Negative repercussions for employees disclosing mental health issues
Hannah Jordan, October 04, 2017
Many employees have faced negative consequences after admitting problems
A new study out today found that while 60% of its 3,000 respondents have experienced work-related mental health issues and 53% would feel comfortable discussing them at work, a shocking 15% face dismissal, disciplinary action or demotion for choosing to disclose a mental health issue to their employer.
The Mental Health at Work report, published by Business in the Community (BITC) ahead of World Mental Health Day, also reveals that while 84% of employers admit they have a responsibility towards staff mental health and 91% say their actions can directly affect employee wellbeing, only 24% have had any training on mental health.
BITC wellbeing director Louise Aston said that despite mental health being higher on the workplace agenda these days, the fact that so many reported facing negative repercussions remains the elephant in the room.
“This report is an urgent call to action for collective leadership from employers to end this injustice and provide better support,” she said. “It is time to challenge the myth that having a mental health issue equates to poor performance. We must equip managers with the knowledge and training to make the reasonable workplace adjustments that enable people to stay in work and thrive.”
To mark the report’s release BITC is asking employers to ‘talk, train and take action’ by signing up to the Time to Change employers pledge, investing in mental health literature for employees and mental first aid training, and implementing guidance from the BITC/Public Health England Mental Health Employer Toolkit.
The Mental Health at Work study also found that 50% of line managers want training on mental health although 35% said there was no structure at work to support mental health and wellbeing issues. Furthermore there appears to be a disconnect between management and non-management’s opinions on how their business deals with mental health: 61% of CEOs and managing directors feel it’s well-supported compared to just 40% of lower-ranking staff.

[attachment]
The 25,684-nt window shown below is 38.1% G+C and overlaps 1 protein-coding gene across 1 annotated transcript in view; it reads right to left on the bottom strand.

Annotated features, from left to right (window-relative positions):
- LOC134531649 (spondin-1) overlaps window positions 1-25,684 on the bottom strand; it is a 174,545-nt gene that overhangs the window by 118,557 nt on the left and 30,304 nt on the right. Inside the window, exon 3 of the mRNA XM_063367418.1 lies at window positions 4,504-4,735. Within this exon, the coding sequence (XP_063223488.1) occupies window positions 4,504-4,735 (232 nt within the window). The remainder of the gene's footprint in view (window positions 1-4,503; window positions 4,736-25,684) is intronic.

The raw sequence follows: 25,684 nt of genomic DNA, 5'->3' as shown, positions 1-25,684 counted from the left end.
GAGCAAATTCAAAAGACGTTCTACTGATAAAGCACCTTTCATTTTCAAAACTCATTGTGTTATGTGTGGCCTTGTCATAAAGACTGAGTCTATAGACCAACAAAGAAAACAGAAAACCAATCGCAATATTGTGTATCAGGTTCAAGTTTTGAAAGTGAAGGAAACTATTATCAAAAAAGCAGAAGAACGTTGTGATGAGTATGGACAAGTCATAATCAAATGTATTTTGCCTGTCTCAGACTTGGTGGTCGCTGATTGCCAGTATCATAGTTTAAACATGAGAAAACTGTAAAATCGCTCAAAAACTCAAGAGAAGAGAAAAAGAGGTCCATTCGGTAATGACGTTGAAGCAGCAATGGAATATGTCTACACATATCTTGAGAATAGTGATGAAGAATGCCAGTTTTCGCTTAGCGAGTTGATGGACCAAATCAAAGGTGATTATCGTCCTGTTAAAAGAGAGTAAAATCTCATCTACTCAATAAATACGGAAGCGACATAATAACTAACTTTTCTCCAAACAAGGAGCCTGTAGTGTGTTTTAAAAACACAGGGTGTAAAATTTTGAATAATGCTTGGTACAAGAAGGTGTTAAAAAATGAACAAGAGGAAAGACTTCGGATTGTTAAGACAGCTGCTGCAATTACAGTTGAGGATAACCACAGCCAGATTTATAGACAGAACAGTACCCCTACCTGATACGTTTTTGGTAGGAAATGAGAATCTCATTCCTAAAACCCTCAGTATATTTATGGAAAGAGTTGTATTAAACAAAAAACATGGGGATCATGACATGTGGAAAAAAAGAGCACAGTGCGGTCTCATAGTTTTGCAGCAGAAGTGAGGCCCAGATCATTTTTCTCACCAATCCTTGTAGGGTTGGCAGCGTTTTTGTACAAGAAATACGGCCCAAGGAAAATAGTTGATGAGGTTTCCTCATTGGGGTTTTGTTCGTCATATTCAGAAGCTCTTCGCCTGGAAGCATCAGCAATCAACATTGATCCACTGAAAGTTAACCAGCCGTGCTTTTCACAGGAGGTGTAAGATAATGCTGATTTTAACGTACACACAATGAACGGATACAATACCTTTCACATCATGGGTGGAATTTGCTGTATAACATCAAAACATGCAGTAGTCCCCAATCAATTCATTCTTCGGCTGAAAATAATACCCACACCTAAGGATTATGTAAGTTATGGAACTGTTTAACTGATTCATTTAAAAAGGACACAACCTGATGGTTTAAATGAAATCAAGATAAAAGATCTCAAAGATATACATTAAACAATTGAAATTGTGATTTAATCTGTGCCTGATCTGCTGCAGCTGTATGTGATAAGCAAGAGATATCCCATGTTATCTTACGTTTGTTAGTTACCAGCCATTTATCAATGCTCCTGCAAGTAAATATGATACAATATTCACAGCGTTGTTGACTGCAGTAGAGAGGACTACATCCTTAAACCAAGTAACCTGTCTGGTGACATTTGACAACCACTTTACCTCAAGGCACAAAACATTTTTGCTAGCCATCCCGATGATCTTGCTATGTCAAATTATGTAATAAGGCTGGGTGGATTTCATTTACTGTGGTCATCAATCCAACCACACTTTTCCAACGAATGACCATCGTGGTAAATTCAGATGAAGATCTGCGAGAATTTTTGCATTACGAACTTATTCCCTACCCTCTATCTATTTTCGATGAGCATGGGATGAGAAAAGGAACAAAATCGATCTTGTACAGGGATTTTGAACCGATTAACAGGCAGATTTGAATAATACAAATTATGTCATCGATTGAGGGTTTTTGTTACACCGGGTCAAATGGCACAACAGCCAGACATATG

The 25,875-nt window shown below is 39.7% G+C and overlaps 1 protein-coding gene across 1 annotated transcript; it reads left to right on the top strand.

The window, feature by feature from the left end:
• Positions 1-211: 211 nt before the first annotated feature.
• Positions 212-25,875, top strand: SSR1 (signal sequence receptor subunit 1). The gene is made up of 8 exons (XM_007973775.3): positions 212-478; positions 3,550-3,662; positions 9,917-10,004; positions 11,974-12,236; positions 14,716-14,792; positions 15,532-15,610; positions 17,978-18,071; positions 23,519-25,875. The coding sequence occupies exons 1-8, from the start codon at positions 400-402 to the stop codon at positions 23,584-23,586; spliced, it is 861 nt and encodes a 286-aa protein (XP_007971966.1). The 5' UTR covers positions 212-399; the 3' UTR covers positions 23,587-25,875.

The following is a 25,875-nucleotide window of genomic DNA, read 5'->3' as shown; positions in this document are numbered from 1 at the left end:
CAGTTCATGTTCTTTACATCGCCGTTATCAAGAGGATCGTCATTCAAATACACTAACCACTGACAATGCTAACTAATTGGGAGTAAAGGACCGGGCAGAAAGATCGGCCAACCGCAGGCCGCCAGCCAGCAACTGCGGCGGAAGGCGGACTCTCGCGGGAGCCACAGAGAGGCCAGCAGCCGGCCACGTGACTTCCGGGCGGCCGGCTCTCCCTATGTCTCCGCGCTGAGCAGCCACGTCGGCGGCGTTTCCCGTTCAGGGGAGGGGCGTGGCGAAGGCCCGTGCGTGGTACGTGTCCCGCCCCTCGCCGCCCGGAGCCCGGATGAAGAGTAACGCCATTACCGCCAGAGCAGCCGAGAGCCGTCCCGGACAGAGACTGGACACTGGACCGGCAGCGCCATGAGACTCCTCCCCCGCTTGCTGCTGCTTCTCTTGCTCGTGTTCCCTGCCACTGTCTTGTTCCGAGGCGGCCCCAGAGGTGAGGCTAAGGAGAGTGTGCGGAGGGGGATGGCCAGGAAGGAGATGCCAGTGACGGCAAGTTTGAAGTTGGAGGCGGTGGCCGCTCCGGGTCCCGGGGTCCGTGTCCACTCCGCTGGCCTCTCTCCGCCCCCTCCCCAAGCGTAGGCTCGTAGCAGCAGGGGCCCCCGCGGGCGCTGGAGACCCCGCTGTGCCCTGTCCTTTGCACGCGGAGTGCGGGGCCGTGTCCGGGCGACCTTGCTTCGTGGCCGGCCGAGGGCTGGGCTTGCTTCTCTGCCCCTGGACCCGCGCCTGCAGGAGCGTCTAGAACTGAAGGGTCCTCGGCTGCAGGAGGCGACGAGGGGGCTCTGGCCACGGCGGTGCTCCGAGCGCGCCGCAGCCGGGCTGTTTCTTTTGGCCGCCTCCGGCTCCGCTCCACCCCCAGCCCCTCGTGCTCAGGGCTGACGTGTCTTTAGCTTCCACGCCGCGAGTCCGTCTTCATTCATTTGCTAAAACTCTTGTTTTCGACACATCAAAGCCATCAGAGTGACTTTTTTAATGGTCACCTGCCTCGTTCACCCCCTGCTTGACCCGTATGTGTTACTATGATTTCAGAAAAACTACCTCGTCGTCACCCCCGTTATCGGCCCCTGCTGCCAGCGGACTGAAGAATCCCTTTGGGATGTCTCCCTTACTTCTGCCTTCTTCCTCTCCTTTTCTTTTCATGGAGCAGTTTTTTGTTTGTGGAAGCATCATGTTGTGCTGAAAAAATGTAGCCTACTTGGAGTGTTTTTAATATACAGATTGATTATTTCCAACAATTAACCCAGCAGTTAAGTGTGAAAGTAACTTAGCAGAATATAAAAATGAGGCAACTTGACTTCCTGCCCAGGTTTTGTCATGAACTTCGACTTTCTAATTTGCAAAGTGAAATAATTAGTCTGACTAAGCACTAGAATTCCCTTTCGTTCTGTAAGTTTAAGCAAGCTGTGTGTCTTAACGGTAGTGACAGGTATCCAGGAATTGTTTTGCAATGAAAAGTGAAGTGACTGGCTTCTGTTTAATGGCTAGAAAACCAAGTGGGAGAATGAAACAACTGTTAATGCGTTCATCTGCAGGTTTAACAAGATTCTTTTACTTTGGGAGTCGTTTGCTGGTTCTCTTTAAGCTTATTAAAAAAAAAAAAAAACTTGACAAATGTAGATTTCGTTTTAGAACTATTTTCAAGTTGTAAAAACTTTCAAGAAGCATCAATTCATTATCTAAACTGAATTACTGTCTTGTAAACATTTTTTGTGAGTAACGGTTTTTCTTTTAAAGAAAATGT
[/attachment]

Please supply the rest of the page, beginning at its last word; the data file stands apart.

Other findings reveal that women are more likely than men to report an issue at work (64% compared to 56% respectively). While younger people are more likely to have been diagnosed with a mental health condition, only a third of 18- to 29-year-olds are happy to discuss the issue with their manager compared to 50% of people in their 40s. Only 43% of black, Asian and minority ethnic employees would bring the issue up at work compared to 54% of white employees.
Wolfgang Seidl, head of health management consulting, EMEA for the study sponsor Mercer, said that while the report showed a positive trend with more employers taking responsibility for staff mental wellbeing and raising awareness, some had “an unsophisticated response” to disclosure from employees.
“Destigmatisation of mental health is sorely needed and can be achieved by moving from a piecemeal approach of isolated tactical interventions to a truly strategic approach. Having in place a coherent mental health pathway with appropriate referral opportunities at the right time is essential,” he said.
“Once a logical professional pathway for referrals is in place line managers are less worried about getting their response right, and mental health loses some of its stigma because it is treated like any health issue,” Seidl added.